A football fan who made history when she became the first female referee to be appointed to a game in the English Football League is celebrating another accolade.

Here’s everything you need about Rebecca Welch, the pioneering EFL referee from Washington who has been given an Honorary Fellowship by the University of Sunderland.

 

History-changing female football referee awarded University fellowship…

 

Rebecca Welch made history as the first woman to be appointed referee in the EFL

 

Rebecca Welch, from Washington, has been given an Honorary Fellowship by the University of Sunderland.

The award comes six months after the 37-year-old was invited to take charge of the League Two clash between Harrogate Town and Port Vale, a historic decision that changed football forever.

Born in Gateshead, raised in Washington, Rebecca spent her childhood playing football in the streets and on local fields.

It was a sign of the times that, at secondary school, there was no girls’ football, so Rebecca resigned herself to goalkeeping in the hockey team, mainly because she was the only one brave enough to put herself in the firing line.

After leaving school just before taking her A-levels, Rebecca was soon working full-time for the NHS and playing football for local women’s football teams.

During one game, she was challenged to take up a referee training programme – a challenge she accepted and in 2010 Rebecca qualified as an official.

But, as anyone who has ever spent a Sunday morning on the pitch side-lines will know, grassroots football is not a place for the faint of heart. 

Rebecca’s groundbreaking EFL appearance in April this year made international headlines for all the right reasons.

But, in reality, this Washington girl prefers spending time with family and walks with her dog, rather than posing for photos and giving interviews.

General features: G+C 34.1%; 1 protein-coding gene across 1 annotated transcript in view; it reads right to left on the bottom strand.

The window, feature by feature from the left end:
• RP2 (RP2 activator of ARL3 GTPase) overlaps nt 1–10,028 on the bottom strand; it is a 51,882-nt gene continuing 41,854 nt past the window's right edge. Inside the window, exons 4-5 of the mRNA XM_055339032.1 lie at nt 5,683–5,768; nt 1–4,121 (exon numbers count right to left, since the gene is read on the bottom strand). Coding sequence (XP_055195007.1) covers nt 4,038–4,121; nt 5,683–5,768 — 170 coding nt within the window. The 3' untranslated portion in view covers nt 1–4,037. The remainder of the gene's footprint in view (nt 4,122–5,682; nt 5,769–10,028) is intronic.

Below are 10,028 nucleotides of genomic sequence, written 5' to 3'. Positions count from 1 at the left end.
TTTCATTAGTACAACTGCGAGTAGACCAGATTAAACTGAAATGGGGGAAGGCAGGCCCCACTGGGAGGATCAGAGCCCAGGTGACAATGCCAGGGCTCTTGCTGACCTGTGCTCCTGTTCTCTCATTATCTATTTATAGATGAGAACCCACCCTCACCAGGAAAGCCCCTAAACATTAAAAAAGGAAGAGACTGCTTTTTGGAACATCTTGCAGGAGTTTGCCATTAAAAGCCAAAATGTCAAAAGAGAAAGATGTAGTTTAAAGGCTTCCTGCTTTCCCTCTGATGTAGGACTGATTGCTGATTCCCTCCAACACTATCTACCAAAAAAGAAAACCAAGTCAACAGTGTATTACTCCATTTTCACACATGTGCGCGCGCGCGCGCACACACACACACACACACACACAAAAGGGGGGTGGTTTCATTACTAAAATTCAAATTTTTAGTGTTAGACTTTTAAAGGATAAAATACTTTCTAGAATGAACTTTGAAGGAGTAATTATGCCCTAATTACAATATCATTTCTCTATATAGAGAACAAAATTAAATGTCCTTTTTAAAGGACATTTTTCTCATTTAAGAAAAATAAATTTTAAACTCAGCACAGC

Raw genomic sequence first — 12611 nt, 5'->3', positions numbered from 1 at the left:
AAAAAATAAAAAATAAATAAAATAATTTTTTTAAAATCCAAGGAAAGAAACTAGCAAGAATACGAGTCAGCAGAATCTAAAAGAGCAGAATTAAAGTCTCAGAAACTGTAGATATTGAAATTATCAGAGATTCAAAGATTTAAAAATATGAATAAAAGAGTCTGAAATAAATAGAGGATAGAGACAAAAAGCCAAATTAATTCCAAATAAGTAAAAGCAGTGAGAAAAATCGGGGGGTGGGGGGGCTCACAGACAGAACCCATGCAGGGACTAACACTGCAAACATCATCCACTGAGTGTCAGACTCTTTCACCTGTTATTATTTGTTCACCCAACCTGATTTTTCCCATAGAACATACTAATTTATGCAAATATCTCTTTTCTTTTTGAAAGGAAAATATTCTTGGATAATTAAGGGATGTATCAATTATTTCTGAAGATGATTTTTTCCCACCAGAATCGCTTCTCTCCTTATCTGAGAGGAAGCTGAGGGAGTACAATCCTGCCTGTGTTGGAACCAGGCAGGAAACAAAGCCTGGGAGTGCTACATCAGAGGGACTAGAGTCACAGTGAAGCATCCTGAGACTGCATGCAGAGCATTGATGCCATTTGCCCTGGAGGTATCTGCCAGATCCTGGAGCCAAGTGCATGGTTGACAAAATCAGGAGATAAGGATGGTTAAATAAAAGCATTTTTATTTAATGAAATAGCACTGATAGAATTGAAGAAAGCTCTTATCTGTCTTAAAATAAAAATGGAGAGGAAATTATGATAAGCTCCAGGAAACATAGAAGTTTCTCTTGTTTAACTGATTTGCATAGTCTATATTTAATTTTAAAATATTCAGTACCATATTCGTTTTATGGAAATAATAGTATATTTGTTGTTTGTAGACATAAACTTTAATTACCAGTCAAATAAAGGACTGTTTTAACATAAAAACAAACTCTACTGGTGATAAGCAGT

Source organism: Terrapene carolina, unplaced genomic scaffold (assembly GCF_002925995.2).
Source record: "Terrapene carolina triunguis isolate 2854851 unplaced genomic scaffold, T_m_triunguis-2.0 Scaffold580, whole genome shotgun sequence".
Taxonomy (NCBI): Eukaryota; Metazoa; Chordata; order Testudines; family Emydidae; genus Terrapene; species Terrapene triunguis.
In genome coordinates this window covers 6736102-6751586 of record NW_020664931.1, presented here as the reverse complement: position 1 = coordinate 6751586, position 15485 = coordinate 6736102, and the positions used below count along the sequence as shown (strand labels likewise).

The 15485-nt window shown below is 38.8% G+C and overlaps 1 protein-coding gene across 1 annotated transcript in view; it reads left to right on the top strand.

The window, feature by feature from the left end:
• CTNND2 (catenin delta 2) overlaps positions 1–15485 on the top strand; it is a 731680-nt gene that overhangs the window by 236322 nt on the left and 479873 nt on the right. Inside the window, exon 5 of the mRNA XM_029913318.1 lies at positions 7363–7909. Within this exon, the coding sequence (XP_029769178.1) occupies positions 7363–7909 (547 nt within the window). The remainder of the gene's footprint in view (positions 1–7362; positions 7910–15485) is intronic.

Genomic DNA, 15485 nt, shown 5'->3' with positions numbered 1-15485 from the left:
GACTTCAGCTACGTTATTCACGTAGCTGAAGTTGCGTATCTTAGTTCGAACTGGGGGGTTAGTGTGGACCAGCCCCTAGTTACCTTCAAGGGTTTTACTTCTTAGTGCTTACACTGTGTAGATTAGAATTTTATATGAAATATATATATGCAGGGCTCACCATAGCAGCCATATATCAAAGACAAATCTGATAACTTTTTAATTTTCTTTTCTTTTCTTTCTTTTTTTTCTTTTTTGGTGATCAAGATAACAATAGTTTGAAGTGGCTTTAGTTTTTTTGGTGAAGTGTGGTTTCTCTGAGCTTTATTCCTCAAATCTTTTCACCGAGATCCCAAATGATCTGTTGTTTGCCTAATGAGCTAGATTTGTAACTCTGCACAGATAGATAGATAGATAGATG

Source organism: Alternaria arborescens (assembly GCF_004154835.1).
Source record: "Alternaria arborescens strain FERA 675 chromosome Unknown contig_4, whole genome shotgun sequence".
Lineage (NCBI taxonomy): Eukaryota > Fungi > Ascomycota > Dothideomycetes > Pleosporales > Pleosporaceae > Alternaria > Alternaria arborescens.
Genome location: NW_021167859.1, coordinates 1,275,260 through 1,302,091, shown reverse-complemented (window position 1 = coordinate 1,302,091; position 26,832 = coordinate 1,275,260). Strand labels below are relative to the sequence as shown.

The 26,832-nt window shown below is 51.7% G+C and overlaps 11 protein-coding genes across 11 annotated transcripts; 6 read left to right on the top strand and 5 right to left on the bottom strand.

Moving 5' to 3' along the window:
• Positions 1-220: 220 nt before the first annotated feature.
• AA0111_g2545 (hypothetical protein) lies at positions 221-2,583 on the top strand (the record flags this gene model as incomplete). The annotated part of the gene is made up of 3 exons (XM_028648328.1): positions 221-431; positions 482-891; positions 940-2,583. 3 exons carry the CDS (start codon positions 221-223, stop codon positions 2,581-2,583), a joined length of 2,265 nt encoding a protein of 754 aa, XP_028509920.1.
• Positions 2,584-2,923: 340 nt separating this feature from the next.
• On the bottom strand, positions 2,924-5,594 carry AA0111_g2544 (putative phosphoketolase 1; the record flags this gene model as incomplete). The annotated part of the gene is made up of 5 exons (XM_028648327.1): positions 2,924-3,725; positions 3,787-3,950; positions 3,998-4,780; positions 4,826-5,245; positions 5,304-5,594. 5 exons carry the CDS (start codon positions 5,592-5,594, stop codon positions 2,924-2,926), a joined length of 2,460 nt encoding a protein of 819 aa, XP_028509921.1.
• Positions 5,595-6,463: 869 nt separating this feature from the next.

A ‘trailblazer’ who ‘will be remembered for generations to come… 

 

Rebecca Welch has been given an Honorary Fellowship by the University of Sunderland

 

Speaking on Tuesday during the ceremony, Vice-Chancellor of the University of Sunderland, Sir David Bell, said: 

“Rebecca has helped blaze a trail for women referees, in a way that will be remembered for generations to come.

“Here at the University of Sunderland, we take pride in celebrating academic success. 

We also take pride in acknowledging and honouring life-changing, society-shaping success – the kind of success Rebecca epitomises.”

 

A Premier League appearance beckons… 

Did Rebecca find it tough going to be a woman referee in a male-dominated sport?

“No”, she says. “In reality, if anything, I was probably treated with a little more respect by the players because I was a female ref.”

“For me, being a female referee has never been problematical; no one has ever voiced dissension directly towards me, the feedback has all been positive, and the social media trolls have kept away.”

She added: “Would I like to one day referee a Premier League game? If it happens, it happens…”

 


What do you make of Rebecca’s story? Get in touch online. Twitter: @SunderlandVibe, Instagram: @SunderlandVibe, Facebook: @SunderlandVibe.

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